Saturday, September 24, 2016

The Iron Law

It occurred to me, some time after writing up the latest iteration of the Daniel Everett vs. professional linguistics controversy, that this was a prime opportunity for me to finally commit to print something I've long been noticing about the way the popular press relates to the academic disciplines, and that I once -- in a rather over-hasty generalization -- dubbed the Iron Law of Academic/Popular Press Relations. It goes like this: the specialists in any given field whose works are most celebrated in the popular press, who are lauded as the greatest and most revolutionary practitioners of their speciality, will always be those who are taken least seriously and have the slightest impact among their peer experts.

Friday, September 23, 2016

Feelings They Don't Have Words For

I can recall at least one instance as a child -- and I think the point can shed some light on educational theories, or at least on debates as to whether or not there is such a thing as an unmediated experience, or whether having an "experience" at all already involves passing a sensation through some sort of conceptual apparatus -- as I say, there is at least one instance I can recall as a child, when I had a feeling first -- an emotional experience -- and only learned the word for it after the fact. Admittedly, I managed to describe the feeling at the time, by the use of other feeling words that I put together to build up to it, in a sort of Piaget-esque construction. It was sort of like I had been taught the primary colors of emotions, as it were, and was combining them to create the rest of the palette. But I know that I felt the thing first, and only afterward found a name for it that allowed me to say, "Ah... so that's what it was."

Saturday, September 10, 2016

Tom Wolfe's "The Kingdom of Speech" (2016): A Review

When I learned that Tom Wolfe -- yes, the Tom Wolfe, of "Radical Chic" and Electric Kool-Aid Acid Test fame -- had resurfaced in 2016, of all improbable years, with the even more improbable claim that he had managed to upend all of modern linguistics and -- as if incidentally -- the Darwinian theory of evolution to boot (others have tried, Tom, others have tried) -- and all in a squib of only about 170 generously large font-ed pages, I knew that this was something I had to see. Plainly, this was an "episode" of literary history in the making -- a minor one, to be sure, a curiosity -- but a curious one for all that. Wolfe, after all -- while he may not be everyone's idea of America's greatest writer -- has played no small or unnoticeable part in American letters over the last half-century, first as exponent and practitioner of the "New Journalism" -- indeed, he christened the thing -- later as the attempted reviver of the long, Zolaesque naturalistic novel, and finally as the "literary intellectual" (if that is still the right term for him) who was always most keen on sticking his finger in the eye of the left-wing pieties of the other "literary intellectuals."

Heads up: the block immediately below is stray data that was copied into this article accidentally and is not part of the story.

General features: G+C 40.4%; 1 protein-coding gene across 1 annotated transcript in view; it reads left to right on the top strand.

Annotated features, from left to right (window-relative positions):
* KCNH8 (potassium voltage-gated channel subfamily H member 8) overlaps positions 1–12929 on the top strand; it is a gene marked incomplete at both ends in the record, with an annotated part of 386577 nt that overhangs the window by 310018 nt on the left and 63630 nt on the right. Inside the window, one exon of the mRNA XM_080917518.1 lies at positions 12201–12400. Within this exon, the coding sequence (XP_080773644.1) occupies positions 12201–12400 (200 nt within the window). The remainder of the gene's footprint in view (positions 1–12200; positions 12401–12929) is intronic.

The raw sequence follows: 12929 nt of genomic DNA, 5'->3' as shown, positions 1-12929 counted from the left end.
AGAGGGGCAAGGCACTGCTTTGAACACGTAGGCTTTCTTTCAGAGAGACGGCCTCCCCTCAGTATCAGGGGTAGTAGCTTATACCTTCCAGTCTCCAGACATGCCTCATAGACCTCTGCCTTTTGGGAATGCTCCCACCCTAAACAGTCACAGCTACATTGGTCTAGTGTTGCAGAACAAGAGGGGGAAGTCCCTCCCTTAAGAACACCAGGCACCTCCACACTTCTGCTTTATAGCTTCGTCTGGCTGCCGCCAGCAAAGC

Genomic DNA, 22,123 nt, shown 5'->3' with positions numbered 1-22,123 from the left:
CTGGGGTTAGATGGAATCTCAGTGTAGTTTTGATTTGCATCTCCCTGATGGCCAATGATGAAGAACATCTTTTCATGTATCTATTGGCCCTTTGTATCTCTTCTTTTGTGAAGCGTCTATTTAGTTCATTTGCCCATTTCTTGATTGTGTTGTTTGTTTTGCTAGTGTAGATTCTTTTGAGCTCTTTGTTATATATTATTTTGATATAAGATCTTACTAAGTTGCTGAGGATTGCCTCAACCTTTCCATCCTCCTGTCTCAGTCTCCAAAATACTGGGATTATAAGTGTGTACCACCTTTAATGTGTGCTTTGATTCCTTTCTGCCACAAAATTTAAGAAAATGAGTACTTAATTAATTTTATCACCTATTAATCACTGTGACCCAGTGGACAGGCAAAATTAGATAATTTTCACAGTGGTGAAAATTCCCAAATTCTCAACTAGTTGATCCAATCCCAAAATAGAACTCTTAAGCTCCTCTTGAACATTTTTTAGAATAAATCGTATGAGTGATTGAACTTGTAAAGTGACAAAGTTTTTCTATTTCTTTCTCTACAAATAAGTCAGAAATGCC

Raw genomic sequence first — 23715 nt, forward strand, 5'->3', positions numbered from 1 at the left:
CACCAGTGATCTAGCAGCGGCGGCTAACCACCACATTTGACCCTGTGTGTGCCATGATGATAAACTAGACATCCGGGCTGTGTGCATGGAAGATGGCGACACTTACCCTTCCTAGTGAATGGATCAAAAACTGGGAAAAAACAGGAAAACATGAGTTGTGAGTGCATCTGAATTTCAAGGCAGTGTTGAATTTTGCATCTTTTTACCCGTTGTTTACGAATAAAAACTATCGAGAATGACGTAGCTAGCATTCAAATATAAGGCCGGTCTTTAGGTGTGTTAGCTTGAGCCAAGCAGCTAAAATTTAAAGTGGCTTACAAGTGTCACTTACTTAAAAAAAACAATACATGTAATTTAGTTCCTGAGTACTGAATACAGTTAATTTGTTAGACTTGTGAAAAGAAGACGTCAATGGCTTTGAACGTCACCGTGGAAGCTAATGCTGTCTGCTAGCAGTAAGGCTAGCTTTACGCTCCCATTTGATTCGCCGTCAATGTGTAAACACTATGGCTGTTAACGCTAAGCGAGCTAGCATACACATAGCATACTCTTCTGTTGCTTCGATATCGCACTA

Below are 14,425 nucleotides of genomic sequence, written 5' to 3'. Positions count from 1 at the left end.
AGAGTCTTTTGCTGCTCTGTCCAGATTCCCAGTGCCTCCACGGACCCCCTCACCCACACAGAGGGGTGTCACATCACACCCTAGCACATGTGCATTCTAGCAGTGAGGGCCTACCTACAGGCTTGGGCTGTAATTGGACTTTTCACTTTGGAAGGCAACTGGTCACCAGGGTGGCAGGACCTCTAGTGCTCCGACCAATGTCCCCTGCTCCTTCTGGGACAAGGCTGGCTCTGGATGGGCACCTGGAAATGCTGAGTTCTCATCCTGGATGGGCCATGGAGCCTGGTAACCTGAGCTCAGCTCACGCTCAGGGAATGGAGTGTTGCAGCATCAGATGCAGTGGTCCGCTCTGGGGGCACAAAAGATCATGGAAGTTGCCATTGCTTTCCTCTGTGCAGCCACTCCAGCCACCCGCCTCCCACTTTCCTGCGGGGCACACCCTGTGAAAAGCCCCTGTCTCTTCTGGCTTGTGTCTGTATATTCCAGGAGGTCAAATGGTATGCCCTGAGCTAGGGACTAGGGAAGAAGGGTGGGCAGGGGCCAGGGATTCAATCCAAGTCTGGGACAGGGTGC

To hear that he had emerged now from the mists of all those remote cultural touchstones of yesteryear that one associated with him (Panthers! Ken Kesey! LSD! Vietnam! Astronauts!), and with a new crank scientific theory in tow, was sort of like finding out that Norman Mailer wasn't dead after all and instead was busy as we speak on an effort to finally synthesize the theories of particle physics and General Relativity. This was plainly to be an act of authorial chutzpah and genre-defying (and odds-defying) intellectual bravado that we don't see much of these days, now that so many of Wolfe's contemporaries have departed for the pure lands. It was to be a last hurrah of the stylistically-gifted but mathematically-challenged non-specialists-- the revenge of the literary journalists and generalists -- who insist on believing that verbal talent confers on them the right to wade into highly esoteric domains of thought in the same way that a press pass gets you behind the scenes at a convention.

Sunday, September 4, 2016


As one who works broadly in the field of religion, I'm usually nervous about admitting my profession to total strangers. While the response that follows can range from the grating to the ingratiating, it is almost certain to be colorful, and to require a response. There is the instant smirk of the default secularist, for one, who doesn't realize that many Unitarians were disbelieving in God before it became fashionable. They will typically start in with a question about a higher power (and people really do just gun straight for this, you'd be amazed, five minutes after meeting you), and if I am feeling playful, I may warm to the role for a little bit in response, perhaps pulling some infuriating liberal divinity school maneuver along the lines of well, it depends; what is your definition of.... If I just want to be myself for the day, however, I will try on them the line "Actually, I'm an atheist." And in response I usually get, after a stretch of blankness: "Oh, are you one of those 'spiritual but not religious' people?" -- this being the last remaining conceptual category in which to fit me. Nope! Try again! (My dad, a fellow practitioner, suggested when I told him this story that I could perhaps better be described as "religious but not spiritual.")